In any socio-cultural and political affairs of tribal societies in north-east India, these traditional bodies hold the key. They run parallel authority and governance alongside the “government”. Further, romanticizing of these “bodies” and “customary practices” accelerate their hold over the community/ tribe.

The Nagaland reservation case has brought out the conflict between tradition/customs and women onto the streets in public. Even as debates, arguments and politicking have come out over the conflict, the key issue, visibly and clearly is the “customary laws and practices” – its institutions and thus its “keepers”. Therefore, it is here that one need to critically see and examine where some form of understanding can be arrived at. Not only the case of reservation, there are already conflicts in many other areas, in varied forms and levels – like customary laws versus legal laws, such as in sexual abuse cases, marital discords etc.

Customary laws are un-codified, un- written and has already undergone several changes – either naturally on its own account due to irrelevance or by compulsion. It is also high time that these traditional practices and customary laws are reviewed and revised to suit the contemporary times. Some form of ‘amendments’ if not changes in such practices and norms would be ideal. And of course changes in the structures and functioning of the traditional institutions, which is obviously an only men’s club.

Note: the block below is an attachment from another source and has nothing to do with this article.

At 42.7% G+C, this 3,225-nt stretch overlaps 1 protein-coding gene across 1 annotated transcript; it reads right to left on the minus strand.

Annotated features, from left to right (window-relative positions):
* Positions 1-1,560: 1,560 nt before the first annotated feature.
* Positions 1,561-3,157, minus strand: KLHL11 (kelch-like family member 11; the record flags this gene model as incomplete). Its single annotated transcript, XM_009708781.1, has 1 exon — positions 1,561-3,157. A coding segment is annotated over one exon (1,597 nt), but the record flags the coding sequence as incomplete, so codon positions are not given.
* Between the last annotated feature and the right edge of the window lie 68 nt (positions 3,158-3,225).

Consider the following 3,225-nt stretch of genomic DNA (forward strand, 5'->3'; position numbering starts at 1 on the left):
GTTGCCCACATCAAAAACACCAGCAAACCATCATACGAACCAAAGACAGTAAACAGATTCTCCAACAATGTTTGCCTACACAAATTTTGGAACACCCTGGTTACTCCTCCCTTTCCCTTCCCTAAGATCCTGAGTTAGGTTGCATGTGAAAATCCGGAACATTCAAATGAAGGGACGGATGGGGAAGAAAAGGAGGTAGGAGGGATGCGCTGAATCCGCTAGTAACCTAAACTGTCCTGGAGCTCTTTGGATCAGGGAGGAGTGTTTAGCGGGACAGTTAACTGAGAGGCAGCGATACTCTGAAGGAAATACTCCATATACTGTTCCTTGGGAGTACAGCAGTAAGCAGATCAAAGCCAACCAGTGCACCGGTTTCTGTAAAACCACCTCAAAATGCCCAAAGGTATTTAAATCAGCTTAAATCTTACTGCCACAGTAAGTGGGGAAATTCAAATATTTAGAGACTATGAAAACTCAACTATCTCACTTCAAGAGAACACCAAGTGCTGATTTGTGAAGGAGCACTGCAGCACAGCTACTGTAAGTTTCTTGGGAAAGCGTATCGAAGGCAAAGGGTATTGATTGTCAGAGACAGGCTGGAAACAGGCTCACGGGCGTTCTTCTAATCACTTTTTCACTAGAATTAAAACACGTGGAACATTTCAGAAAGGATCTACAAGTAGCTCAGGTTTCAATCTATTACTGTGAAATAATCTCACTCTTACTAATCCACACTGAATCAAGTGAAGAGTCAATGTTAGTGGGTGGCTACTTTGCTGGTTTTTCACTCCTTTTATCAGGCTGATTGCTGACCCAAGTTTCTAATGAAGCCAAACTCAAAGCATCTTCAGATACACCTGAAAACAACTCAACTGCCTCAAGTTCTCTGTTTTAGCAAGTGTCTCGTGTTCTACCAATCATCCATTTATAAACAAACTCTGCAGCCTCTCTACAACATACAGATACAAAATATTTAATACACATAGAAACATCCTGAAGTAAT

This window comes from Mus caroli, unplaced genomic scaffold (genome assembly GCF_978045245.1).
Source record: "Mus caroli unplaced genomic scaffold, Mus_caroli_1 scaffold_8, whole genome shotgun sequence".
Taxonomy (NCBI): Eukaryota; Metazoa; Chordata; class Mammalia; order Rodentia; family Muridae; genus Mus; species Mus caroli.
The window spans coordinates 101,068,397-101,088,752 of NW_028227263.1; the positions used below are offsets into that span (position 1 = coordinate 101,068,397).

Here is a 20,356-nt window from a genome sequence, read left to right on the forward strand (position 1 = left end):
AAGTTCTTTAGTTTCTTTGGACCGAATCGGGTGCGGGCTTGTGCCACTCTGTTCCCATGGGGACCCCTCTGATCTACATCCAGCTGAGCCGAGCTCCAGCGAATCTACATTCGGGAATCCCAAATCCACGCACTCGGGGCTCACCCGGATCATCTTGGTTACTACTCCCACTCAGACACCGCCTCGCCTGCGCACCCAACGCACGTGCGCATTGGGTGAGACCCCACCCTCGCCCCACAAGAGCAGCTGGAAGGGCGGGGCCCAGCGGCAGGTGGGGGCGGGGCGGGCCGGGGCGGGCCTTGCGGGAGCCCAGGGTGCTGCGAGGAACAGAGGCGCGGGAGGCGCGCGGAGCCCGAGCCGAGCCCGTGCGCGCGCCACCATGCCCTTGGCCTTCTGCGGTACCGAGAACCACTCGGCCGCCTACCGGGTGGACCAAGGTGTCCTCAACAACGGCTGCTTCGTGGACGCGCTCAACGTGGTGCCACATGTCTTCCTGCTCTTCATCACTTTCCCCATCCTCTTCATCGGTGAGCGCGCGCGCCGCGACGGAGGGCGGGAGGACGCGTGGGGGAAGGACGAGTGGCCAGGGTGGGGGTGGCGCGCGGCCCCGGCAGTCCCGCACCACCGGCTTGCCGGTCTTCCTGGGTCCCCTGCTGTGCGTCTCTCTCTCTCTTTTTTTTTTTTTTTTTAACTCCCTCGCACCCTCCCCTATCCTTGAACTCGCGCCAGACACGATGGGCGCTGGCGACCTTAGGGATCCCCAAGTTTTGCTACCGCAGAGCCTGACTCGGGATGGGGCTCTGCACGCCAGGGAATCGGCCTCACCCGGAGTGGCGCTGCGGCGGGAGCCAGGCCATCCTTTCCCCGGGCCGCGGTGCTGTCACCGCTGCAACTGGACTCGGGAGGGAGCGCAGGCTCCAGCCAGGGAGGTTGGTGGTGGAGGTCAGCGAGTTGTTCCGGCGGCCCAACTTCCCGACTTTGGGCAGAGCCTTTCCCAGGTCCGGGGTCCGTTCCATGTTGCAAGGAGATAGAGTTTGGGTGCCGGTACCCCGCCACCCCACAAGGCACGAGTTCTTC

Traditional bodies/ tribe based organisations for once should accept the fact that women are less privilege and doubly disadvantaged by customs and traditions. Reservation is one of the many ways to women empowerment; it is also one of the means towards correcting some of the traditional and customary wrongs that have been passed on from generations to generations. It would all the more strengthen traditional bodies if these organisations are more accommodating towards women who make up half of its population but are still lagging behind in all development parameters. When women are considered equal partners in socio-cultural and political life, it will all the more boost traditions, customs and add more value to such traditional institutions.

Source: The Sangai Express